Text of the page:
Despite San Jose’s lofty goal to reduce its carbon footprint, City Hall is eliminating a program that incentivizes people to drive electric vehicles.
The city’s clean air parking permit program that provides free parking for electric vehicles at city-owned parking lots and on-street parking meters, is sunsetting at the end of June. The program began in 2001.
But city officials and environmentalists defend the decision to end the program — and say they hope it pushes people to get out of their cars, despite the South Bay’s disconnected public transit system.
“Twenty years ago, this program made sense,” Shiloh Ballard, executive director of the Silicon Valley Bicycle Coalition, told San José Spotlight. “But any solution that is keeping us tethered to having to get in the car and drive everywhere is not a long term solution.”
As part of the program, electric vehicles purchased in San Jose with valid carpool lane stickers could get another sticker from the city that allows free parking at any city-owned garage, facility or on the streets.
The program was created to encourage the early adoption and purchase of clean air vehicles. Initially the program was for hybrid vehicles. As the technology changed, the program switched to zero emission cars only.
“(Electric vehicles) are no longer this burgeoning technology,” said Arian Collen, parking manager in the city’s department of transportation. “It’s well founded, it’s available in almost every make and model and now there’s hundreds of different options out there so it makes sense to sunset.”
California leads the nation with the most e-vehicles — surpassing the next top 10 states in the country combined — and accounts for more than 42% of all electric cars in the nation, according to the U.S. Department of Energy. Santa Clara County, the former home of Tesla’s Palo-Alto headquarters, has more than 75,000 registered e-vehicles, according to city documents.
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Collen said the existing program no longer aligns with the city’s vision.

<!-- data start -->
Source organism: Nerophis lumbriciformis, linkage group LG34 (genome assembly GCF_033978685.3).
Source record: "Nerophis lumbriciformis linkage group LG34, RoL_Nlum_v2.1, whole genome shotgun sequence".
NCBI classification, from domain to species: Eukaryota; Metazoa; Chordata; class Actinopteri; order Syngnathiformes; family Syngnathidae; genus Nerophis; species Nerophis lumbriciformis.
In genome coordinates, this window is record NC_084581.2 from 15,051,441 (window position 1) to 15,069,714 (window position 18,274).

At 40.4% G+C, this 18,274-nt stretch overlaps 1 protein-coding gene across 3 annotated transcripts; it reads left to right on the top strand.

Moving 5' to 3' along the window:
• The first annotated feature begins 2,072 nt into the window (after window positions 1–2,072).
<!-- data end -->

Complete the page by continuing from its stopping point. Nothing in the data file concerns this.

The program is costing the city $100,000 in annual revenue from the free parking, according to Collen, and incentivizes residents to drive instead of using public transit. It also goes against equity goals because e-vehicles are usually owned by wealthier residents, city officials said.
“We’re both trying to improve the environment through greener, more sustainable transportation options. We’re also trying to keep traffic in check as the city grows,” Collen told San José Spotlight. “We pretty explicitly said we’re not going to be adding automobile capacity. We’re going to be adding better places to walk, better places to bike. We’re going to be supporting the expansion of transit.”
The city is also ending various parking incentives that provided free or significantly reduced rates for employee parking and for new or relocating businesses and tenants.
Environmentalists like Ballard say all cars, regardless of emission status, pollute the environment.
She said San Jose’s long-term goals are to build more walkable communities known as urban villages, increase transit and make streets safer for bikers, pedestrians and drivers – and those are mores sustainable solutions for the environment.
“The No. 1 barrier to people getting out of the car and onto a bike is fear, so we have to make the roads more safe,” Ballard said. “The No. 1 barrier to not using public transit is time, so we need to make to expand its reach.”
The 2001 permit program was also meant to incentivize residents to come downtown and spur economic activity. Collen said he doesn’t anticipate the program’s end will have much economic impact, despite downtown struggling with closed storefronts and a loss of foot traffic from workers. If residents are concerned about parking costs, he said buses and VTA light rail are effective alternatives in the city’s downtown core.
“No matter how environmentally friendly electric or hydrogen-powered cars are, cars still take up too much crucial space on our roads, offices, neighborhood streets & homes,” said Alex Shoor, executive director of Catalyze SV. “The parking conversation in San Jose is changing in 2022 for the better.”
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